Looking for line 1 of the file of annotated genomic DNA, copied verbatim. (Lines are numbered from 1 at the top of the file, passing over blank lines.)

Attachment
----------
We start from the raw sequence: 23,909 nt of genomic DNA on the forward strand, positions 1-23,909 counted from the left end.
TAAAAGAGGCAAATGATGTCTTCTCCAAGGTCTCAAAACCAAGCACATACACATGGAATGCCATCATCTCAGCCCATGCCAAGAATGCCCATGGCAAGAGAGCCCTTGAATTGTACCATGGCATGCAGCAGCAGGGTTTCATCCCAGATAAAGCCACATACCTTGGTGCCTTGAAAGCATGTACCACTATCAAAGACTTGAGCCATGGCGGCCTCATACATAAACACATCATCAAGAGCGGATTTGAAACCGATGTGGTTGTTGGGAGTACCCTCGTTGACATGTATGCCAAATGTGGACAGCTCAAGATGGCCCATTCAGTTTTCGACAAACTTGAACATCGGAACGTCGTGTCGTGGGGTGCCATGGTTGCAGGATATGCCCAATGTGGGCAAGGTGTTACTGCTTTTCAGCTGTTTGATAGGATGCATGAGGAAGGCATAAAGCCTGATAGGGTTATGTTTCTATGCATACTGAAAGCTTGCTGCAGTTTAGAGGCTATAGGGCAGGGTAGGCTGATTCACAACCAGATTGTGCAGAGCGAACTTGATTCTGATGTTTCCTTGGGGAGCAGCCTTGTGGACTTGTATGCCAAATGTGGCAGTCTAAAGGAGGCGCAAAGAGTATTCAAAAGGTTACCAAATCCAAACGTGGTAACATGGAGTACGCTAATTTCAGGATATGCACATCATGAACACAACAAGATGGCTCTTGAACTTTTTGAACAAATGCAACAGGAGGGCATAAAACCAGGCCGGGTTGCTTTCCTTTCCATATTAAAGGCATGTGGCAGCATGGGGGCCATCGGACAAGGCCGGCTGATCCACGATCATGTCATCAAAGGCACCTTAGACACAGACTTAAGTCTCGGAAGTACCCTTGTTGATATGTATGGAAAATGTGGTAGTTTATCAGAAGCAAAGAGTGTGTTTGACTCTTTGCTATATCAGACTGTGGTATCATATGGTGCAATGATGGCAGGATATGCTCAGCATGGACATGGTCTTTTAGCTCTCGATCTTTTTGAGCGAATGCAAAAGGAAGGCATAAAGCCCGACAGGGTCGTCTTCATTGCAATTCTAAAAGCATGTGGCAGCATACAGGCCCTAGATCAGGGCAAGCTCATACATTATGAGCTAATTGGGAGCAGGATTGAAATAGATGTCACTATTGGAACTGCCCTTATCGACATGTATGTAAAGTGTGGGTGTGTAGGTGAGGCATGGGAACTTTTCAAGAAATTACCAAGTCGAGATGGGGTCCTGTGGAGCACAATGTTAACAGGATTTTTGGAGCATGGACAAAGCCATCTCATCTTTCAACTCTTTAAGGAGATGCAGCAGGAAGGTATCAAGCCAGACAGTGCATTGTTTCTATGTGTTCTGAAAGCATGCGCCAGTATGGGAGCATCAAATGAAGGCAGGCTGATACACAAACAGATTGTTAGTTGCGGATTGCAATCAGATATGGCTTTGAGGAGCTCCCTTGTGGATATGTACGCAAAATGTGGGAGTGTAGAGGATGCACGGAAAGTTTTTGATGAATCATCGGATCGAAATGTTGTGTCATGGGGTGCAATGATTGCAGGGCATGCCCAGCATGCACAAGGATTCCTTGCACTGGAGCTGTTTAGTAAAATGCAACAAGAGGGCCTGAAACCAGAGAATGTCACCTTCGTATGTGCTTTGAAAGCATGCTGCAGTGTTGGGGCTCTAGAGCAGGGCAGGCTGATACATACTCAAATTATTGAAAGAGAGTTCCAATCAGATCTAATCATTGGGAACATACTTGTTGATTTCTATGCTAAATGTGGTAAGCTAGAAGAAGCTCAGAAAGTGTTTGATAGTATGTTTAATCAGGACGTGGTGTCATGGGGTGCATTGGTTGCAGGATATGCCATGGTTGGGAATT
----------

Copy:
We start from the raw sequence: 23,909 nt of genomic DNA on the forward strand, positions 1-23,909 counted from the left end.